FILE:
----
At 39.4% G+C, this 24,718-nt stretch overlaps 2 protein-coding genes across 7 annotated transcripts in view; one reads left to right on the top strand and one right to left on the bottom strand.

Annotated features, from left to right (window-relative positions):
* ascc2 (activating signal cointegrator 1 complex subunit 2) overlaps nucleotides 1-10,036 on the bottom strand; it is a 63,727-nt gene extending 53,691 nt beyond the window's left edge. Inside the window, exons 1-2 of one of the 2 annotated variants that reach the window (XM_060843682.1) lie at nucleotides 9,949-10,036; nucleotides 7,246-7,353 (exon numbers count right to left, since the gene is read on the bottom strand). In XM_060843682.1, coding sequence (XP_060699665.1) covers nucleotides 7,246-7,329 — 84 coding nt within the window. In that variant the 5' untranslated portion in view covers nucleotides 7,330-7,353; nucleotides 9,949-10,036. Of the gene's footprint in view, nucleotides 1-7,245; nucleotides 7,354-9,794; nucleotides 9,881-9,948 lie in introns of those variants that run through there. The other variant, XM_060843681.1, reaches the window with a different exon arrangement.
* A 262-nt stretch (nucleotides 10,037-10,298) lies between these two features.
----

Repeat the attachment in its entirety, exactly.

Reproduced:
At 39.4% G+C, this 24,718-nt stretch overlaps 2 protein-coding genes across 7 annotated transcripts in view; one reads left to right on the top strand and one right to left on the bottom strand.

Annotated features, from left to right (window-relative positions):
* ascc2 (activating signal cointegrator 1 complex subunit 2) overlaps nucleotides 1-10,036 on the bottom strand; it is a 63,727-nt gene extending 53,691 nt beyond the window's left edge. Inside the window, exons 1-2 of one of the 2 annotated variants that reach the window (XM_060843682.1) lie at nucleotides 9,949-10,036; nucleotides 7,246-7,353 (exon numbers count right to left, since the gene is read on the bottom strand). In XM_060843682.1, coding sequence (XP_060699665.1) covers nucleotides 7,246-7,329 — 84 coding nt within the window. In that variant the 5' untranslated portion in view covers nucleotides 7,330-7,353; nucleotides 9,949-10,036. Of the gene's footprint in view, nucleotides 1-7,245; nucleotides 7,354-9,794; nucleotides 9,881-9,948 lie in introns of those variants that run through there. The other variant, XM_060843681.1, reaches the window with a different exon arrangement.
* A 262-nt stretch (nucleotides 10,037-10,298) lies between these two features.